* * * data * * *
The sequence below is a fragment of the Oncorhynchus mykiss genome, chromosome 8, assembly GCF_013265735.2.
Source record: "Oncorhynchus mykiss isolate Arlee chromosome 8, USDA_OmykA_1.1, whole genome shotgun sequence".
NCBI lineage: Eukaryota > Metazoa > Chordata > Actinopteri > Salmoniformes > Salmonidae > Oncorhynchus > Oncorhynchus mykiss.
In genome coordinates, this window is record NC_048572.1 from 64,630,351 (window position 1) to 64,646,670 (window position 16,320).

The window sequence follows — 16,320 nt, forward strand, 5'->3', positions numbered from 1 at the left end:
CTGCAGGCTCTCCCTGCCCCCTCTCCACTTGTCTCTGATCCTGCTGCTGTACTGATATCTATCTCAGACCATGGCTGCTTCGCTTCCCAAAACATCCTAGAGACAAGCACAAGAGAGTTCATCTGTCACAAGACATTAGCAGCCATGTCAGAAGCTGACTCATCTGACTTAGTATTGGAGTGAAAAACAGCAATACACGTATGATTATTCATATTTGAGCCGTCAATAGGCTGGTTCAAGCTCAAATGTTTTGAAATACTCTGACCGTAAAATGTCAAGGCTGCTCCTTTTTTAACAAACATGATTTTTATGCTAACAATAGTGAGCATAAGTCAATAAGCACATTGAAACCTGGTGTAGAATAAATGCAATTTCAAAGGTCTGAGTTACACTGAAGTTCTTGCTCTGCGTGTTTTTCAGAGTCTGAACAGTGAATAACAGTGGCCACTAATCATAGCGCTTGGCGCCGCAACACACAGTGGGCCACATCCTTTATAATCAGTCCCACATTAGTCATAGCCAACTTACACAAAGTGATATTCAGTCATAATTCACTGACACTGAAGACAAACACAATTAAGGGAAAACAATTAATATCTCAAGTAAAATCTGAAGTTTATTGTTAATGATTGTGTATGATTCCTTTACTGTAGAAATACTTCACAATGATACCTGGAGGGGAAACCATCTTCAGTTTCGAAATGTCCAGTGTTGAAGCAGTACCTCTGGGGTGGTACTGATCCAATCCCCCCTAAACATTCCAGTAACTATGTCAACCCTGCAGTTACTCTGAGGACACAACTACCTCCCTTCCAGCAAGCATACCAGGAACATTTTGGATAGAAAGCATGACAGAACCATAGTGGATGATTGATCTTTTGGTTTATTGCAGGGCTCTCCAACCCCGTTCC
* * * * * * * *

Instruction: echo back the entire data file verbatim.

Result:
The sequence below is a fragment of the Oncorhynchus mykiss genome, chromosome 8, assembly GCF_013265735.2.
Source record: "Oncorhynchus mykiss isolate Arlee chromosome 8, USDA_OmykA_1.1, whole genome shotgun sequence".
NCBI lineage: Eukaryota > Metazoa > Chordata > Actinopteri > Salmoniformes > Salmonidae > Oncorhynchus > Oncorhynchus mykiss.
In genome coordinates, this window is record NC_048572.1 from 64,630,351 (window position 1) to 64,646,670 (window position 16,320).

The window sequence follows — 16,320 nt, forward strand, 5'->3', positions numbered from 1 at the left end:
CTGCAGGCTCTCCCTGCCCCCTCTCCACTTGTCTCTGATCCTGCTGCTGTACTGATATCTATCTCAGACCATGGCTGCTTCGCTTCCCAAAACATCCTAGAGACAAGCACAAGAGAGTTCATCTGTCACAAGACATTAGCAGCCATGTCAGAAGCTGACTCATCTGACTTAGTATTGGAGTGAAAAACAGCAATACACGTATGATTATTCATATTTGAGCCGTCAATAGGCTGGTTCAAGCTCAAATGTTTTGAAATACTCTGACCGTAAAATGTCAAGGCTGCTCCTTTTTTAACAAACATGATTTTTATGCTAACAATAGTGAGCATAAGTCAATAAGCACATTGAAACCTGGTGTAGAATAAATGCAATTTCAAAGGTCTGAGTTACACTGAAGTTCTTGCTCTGCGTGTTTTTCAGAGTCTGAACAGTGAATAACAGTGGCCACTAATCATAGCGCTTGGCGCCGCAACACACAGTGGGCCACATCCTTTATAATCAGTCCCACATTAGTCATAGCCAACTTACACAAAGTGATATTCAGTCATAATTCACTGACACTGAAGACAAACACAATTAAGGGAAAACAATTAATATCTCAAGTAAAATCTGAAGTTTATTGTTAATGATTGTGTATGATTCCTTTACTGTAGAAATACTTCACAATGATACCTGGAGGGGAAACCATCTTCAGTTTCGAAATGTCCAGTGTTGAAGCAGTACCTCTGGGGTGGTACTGATCCAATCCCCCCTAAACATTCCAGTAACTATGTCAACCCTGCAGTTACTCTGAGGACACAACTACCTCCCTTCCAGCAAGCATACCAGGAACATTTTGGATAGAAAGCATGACAGAACCATAGTGGATGATTGATCTTTTGGTTTATTGCAGGGCTCTCCAACCCCGTTCC